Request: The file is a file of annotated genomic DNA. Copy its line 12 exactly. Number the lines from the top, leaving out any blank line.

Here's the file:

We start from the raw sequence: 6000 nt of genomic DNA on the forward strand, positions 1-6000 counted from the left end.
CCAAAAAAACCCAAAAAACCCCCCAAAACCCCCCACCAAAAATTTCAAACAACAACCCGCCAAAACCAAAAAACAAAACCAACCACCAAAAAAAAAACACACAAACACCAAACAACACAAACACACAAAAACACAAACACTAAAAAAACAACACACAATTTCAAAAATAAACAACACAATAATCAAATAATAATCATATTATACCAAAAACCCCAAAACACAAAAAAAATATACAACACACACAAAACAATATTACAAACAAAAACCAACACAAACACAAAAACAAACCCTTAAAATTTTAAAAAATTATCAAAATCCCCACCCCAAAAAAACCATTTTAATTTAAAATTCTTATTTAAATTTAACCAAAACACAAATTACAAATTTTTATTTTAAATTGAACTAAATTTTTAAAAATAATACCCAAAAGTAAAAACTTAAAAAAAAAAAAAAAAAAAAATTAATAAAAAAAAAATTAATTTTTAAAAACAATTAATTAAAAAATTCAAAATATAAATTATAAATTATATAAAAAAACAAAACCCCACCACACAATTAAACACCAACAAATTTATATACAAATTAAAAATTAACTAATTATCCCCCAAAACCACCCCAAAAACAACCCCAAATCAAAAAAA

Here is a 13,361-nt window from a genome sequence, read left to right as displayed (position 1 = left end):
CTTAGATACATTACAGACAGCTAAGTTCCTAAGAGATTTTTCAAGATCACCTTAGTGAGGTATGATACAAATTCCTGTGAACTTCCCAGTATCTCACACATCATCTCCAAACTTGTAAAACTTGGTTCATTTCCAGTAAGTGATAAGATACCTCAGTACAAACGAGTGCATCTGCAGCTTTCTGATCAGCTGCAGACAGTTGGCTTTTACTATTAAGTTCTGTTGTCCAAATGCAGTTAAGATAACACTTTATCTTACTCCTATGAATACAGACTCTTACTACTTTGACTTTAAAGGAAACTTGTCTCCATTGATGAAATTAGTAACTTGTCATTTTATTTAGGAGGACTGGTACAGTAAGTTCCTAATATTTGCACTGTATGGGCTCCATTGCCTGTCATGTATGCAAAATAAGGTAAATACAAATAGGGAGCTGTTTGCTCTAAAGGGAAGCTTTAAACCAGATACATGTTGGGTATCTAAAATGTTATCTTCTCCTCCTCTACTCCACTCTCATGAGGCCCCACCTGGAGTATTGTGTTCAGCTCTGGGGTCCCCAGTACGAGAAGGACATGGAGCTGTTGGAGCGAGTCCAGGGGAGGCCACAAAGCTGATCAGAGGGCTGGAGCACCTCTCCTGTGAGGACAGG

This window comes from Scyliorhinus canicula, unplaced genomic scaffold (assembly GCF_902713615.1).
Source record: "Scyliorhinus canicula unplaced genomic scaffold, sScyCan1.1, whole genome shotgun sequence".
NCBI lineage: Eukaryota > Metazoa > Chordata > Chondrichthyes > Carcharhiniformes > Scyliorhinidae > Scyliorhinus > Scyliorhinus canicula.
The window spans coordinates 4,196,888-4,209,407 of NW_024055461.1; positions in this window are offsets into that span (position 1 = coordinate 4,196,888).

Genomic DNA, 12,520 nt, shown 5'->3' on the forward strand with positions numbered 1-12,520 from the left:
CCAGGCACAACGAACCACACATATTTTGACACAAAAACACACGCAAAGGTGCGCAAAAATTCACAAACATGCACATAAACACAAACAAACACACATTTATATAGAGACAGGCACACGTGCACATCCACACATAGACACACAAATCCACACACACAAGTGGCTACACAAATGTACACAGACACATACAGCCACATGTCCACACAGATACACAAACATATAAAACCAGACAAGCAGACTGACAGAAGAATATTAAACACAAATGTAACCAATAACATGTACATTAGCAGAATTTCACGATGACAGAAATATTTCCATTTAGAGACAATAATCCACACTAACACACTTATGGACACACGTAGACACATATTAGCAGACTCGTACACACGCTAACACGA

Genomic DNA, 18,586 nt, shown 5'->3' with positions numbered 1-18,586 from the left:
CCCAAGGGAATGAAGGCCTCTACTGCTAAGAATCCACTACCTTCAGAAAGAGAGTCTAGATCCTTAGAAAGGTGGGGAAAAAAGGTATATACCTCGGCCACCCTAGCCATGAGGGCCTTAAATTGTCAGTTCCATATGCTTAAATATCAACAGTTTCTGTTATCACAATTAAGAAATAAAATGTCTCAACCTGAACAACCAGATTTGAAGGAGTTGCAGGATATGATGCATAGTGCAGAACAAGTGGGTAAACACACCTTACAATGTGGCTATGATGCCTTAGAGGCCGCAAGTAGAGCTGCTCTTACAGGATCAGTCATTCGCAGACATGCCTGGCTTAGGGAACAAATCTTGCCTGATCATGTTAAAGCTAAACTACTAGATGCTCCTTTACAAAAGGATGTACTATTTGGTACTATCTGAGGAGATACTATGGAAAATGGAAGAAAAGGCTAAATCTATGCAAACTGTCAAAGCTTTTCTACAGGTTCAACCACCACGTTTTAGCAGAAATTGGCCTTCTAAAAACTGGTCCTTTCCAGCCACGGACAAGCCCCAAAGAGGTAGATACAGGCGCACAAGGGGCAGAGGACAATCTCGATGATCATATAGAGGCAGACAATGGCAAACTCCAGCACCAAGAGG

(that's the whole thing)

CCCAAGGGAATGAAGGCCTCTACTGCTAAGAATCCACTACCTTCAGAAAGAGAGTCTAGATCCTTAGAAAGGTGGGGAAAAAAGGTATATACCTCGGCCACCCTAGCCATGAGGGCCTTAAATTGTCAGTTCCATATGCTTAAATATCAACAGTTTCTGTTATCACAATTAAGAAATAAAATGTCTCAACCTGAACAACCAGATTTGAAGGAGTTGCAGGATATGATGCATAGTGCAGAACAAGTGGGTAAACACACCTTACAATGTGGCTATGATGCCTTAGAGGCCGCAAGTAGAGCTGCTCTTACAGGATCAGTCATTCGCAGACATGCCTGGCTTAGGGAACAAATCTTGCCTGATCATGTTAAAGCTAAACTACTAGATGCTCCTTTACAAAAGGATGTACTATTTGGTACTATCTGAGGAGATACTATGGAAAATGGAAGAAAAGGCTAAATCTATGCAAACTGTCAAAGCTTTTCTACAGGTTCAACCACCACGTTTTAGCAGAAATTGGCCTTCTAAAAACTGGTCCTTTCCAGCCACGGACAAGCCCCAAAGAGGTAGATACAGGCGCACAAGGGGCAGAGGACAATCTCGATGATCATATAGAGGCAGACAATGGCAAACTCCAGCACCAAGAGG